Australia’s peak accommodation organisation, Tourism Accommodation Australia (TAA) has called the Qantas partnership with Airbnb, which offers frequent flyer points to customers who book through the airline’s website, “a slap in the face” to the sector.
TAA CEO Carol Giuseppi said the national carrier made an unprecedented decision to back an unregulated operator over its traditional partners.
“Qantas should understand the importance of working with partners who fully support and contribute to the tourism industry and meet all their regulatory requirements,” she said.
“These unregulated short-term accommodation operators do not have in place the consumer safety and community amenity regulations and insurances that apply to regulated operators, nor do they pay the requisite fees and taxes. This is why so many overseas jurisdictions are regulating to prevent even more non-resident apartments and houses being taken off the long-term rental market and sold as unregulated short-term accommodation.”
Giuseppi argued that globally, nations and cities are being forced to regulate businesses like San Francisco-based Airbnb, which is valued at $US30 billion, as it moves into commercial competition without the same regulatory framework as hotels, serviced apartments and even traditional B&B homes.
The City of Sydney has been grappling with the issue after listings in the metropolitan area exploded over the past two years, passing the 10,000 mark 12 months ago. Under current planning laws, tourist and visitor accommodation is not allowed in residential zones, and residential and tourist accommodation in the same building must be on separate floors.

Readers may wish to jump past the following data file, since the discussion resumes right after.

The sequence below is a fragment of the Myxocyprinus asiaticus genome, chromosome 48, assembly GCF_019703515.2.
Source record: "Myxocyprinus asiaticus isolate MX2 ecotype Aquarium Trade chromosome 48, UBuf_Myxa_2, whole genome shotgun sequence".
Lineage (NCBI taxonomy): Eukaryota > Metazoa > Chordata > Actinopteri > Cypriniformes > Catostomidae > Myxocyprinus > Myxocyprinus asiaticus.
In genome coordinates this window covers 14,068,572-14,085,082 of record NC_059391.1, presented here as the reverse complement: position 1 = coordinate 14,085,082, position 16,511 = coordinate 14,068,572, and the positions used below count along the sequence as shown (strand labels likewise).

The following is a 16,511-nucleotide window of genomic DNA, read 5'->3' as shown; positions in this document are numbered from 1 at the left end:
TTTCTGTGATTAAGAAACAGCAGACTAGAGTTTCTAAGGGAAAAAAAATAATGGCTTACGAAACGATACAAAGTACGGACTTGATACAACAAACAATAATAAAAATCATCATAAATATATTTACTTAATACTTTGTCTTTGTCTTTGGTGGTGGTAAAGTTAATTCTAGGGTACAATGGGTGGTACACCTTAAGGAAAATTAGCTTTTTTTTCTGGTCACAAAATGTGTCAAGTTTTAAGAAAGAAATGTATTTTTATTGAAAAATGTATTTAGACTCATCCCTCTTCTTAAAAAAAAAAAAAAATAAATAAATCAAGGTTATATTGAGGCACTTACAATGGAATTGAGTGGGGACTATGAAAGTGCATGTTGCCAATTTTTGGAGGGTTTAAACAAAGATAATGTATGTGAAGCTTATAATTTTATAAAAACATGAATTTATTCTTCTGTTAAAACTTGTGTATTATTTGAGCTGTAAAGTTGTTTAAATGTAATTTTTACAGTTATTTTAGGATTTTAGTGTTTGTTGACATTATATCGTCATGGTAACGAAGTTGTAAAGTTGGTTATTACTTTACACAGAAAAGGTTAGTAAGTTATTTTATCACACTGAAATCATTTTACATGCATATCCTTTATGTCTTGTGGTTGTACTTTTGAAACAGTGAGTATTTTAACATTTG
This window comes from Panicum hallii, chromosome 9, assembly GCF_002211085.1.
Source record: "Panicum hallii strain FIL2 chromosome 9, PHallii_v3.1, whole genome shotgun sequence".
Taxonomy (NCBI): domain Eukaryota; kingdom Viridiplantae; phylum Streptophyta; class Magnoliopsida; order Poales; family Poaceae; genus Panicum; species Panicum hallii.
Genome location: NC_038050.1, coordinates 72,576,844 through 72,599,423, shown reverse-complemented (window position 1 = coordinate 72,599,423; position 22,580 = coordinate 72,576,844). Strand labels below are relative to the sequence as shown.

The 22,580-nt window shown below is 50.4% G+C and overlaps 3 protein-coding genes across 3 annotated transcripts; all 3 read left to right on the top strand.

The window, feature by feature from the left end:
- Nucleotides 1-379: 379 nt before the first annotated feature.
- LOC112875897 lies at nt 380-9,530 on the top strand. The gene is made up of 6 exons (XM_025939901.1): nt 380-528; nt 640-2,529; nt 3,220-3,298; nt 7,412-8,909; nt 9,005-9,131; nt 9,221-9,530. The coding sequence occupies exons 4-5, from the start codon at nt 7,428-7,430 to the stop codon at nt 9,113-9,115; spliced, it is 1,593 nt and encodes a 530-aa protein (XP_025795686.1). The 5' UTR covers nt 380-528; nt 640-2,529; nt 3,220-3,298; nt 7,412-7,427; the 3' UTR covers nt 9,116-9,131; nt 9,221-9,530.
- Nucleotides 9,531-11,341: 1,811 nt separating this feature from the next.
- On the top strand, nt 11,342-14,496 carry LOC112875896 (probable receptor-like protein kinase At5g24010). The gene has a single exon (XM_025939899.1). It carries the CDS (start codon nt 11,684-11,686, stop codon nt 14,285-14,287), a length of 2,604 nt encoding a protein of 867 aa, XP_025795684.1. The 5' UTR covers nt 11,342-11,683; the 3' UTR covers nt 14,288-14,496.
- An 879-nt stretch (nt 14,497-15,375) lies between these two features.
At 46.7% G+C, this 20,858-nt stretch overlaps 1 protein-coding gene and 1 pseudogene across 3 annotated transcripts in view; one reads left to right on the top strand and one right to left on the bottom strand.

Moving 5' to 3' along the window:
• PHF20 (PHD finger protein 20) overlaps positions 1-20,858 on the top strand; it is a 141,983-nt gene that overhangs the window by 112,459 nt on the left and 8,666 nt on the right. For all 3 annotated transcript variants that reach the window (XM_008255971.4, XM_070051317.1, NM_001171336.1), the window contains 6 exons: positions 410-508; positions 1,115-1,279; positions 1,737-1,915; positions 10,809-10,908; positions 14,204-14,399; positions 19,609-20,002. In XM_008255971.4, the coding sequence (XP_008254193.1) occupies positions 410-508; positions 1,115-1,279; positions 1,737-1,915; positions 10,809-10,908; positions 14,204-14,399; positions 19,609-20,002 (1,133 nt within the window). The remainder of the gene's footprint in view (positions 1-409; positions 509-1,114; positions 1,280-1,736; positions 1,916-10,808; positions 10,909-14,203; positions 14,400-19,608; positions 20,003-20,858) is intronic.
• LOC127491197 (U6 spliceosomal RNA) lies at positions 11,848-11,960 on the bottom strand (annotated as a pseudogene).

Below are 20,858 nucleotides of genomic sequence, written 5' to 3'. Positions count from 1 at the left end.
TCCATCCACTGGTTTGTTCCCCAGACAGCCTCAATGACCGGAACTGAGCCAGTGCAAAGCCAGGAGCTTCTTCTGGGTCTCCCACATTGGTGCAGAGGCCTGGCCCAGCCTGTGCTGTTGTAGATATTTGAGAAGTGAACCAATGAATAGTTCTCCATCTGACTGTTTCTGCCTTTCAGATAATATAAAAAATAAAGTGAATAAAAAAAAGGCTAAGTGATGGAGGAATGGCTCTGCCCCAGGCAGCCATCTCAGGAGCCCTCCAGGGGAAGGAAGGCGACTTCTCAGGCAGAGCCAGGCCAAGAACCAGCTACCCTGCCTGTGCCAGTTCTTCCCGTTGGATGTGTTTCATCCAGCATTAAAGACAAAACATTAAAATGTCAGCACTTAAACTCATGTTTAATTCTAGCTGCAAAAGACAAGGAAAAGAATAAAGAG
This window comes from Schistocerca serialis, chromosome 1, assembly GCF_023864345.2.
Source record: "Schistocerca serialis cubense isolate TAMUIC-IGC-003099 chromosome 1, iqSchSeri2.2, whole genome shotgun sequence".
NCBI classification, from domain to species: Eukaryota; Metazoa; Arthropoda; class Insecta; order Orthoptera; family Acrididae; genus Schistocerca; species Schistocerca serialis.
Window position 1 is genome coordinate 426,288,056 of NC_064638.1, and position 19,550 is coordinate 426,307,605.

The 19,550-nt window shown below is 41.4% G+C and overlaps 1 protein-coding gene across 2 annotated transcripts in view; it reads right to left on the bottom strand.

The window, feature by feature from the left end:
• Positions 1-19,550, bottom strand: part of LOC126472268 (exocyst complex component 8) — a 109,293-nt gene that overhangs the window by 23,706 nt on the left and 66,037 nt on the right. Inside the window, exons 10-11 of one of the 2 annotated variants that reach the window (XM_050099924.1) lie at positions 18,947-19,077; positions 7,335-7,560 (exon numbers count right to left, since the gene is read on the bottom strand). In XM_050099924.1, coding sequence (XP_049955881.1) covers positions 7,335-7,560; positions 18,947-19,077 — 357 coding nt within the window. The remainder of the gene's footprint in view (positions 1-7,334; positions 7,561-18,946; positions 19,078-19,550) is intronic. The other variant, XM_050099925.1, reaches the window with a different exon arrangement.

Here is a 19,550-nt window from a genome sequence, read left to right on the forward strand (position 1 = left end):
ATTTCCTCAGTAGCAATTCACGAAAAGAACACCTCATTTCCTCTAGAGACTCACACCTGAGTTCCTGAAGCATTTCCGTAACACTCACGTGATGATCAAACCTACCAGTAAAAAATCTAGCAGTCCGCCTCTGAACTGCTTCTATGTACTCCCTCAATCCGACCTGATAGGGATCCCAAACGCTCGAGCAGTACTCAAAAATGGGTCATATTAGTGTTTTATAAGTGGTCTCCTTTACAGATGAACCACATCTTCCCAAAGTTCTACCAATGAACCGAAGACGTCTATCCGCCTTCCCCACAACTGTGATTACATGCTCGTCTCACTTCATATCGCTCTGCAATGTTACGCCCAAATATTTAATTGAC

The NSW government is currently considering a new regulatory framework to deal with conflicts between residents and visitors, especially in apartment blocks.
Earlier this year, a couple who rented an apartment in Melbourne, then listed it on Airbnb, were evicted after Victoria’s Supreme Court ruled they had breached their lease.
Giuseppi said in Sydney and Melbourne, Inside Airbnb has estimated up to 61% of listings are for entire homes or apartments.
“These online operators have morphed from their original idea of providing ‘share’ accommodation to becoming fully fledged commercial property operations where no sharing is involved,” she said.
“If these businesses want to operate in the commercial short-term accommodation market then they need to abide by the regulations of other commercial operators.”
Consumer watchdog the ACCC is also investigating whether customer reviews for “sharing economy” companies such as Uber and Airbnb are legitimate as part of an investigation into the sector and whether the testimonials complay with Australian Consumer Law.
Yesterday’s announcement by Qantas is being seen by some as an attempt by the airline to sure up its customer base, which previously booked accommodation via its website, adding to the company’s bottom line via commissions, but is now drifting away to competitors such as Airbnb. The deal is a major win for Airbnb, introducing it to the airline’s 11.4 million frequent flyer members.
But Giuseppi says the partnership is premature for a company that prides itself on its rigorous approach to safety and compliance.
“Until that is the case, we call on tourism operators like Qantas to only deal with legitimate accommodation partners who adhere to the same regulatory framework as they do,” she said.
In response, a Qantas spokesperson told Business Insider “hotel bookings remain a very important part of what we offer, but we know Airbnb is something a lot of our customers like using and we think it’s important to give them the choice”.
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